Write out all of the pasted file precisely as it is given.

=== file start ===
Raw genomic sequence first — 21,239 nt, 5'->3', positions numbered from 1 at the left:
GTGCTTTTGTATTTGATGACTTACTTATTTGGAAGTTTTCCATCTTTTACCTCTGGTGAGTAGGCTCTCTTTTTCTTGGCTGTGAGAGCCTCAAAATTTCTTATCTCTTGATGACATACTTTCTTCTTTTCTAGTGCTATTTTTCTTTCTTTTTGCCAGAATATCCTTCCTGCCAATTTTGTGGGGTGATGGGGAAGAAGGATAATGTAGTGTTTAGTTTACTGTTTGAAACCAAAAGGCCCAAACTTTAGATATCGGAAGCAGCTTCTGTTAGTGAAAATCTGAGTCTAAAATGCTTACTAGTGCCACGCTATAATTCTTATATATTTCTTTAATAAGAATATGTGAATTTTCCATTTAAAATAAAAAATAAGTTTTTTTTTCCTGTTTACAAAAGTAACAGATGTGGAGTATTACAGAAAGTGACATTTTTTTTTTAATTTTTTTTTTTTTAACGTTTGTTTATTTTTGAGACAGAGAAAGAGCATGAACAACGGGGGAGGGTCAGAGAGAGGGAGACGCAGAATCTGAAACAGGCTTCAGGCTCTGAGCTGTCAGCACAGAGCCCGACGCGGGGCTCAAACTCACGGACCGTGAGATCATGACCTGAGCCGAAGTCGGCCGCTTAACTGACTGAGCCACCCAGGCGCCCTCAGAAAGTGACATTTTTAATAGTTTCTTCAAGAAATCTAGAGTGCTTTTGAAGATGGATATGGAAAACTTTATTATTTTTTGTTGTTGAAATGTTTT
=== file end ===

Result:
Raw genomic sequence first — 21,239 nt, 5'->3', positions numbered from 1 at the left:
GTGCTTTTGTATTTGATGACTTACTTATTTGGAAGTTTTCCATCTTTTACCTCTGGTGAGTAGGCTCTCTTTTTCTTGGCTGTGAGAGCCTCAAAATTTCTTATCTCTTGATGACATACTTTCTTCTTTTCTAGTGCTATTTTTCTTTCTTTTTGCCAGAATATCCTTCCTGCCAATTTTGTGGGGTGATGGGGAAGAAGGATAATGTAGTGTTTAGTTTACTGTTTGAAACCAAAAGGCCCAAACTTTAGATATCGGAAGCAGCTTCTGTTAGTGAAAATCTGAGTCTAAAATGCTTACTAGTGCCACGCTATAATTCTTATATATTTCTTTAATAAGAATATGTGAATTTTCCATTTAAAATAAAAAATAAGTTTTTTTTTCCTGTTTACAAAAGTAACAGATGTGGAGTATTACAGAAAGTGACATTTTTTTTTTAATTTTTTTTTTTTTAACGTTTGTTTATTTTTGAGACAGAGAAAGAGCATGAACAACGGGGGAGGGTCAGAGAGAGGGAGACGCAGAATCTGAAACAGGCTTCAGGCTCTGAGCTGTCAGCACAGAGCCCGACGCGGGGCTCAAACTCACGGACCGTGAGATCATGACCTGAGCCGAAGTCGGCCGCTTAACTGACTGAGCCACCCAGGCGCCCTCAGAAAGTGACATTTTTAATAGTTTCTTCAAGAAATCTAGAGTGCTTTTGAAGATGGATATGGAAAACTTTATTATTTTTTGTTGTTGAAATGTTTT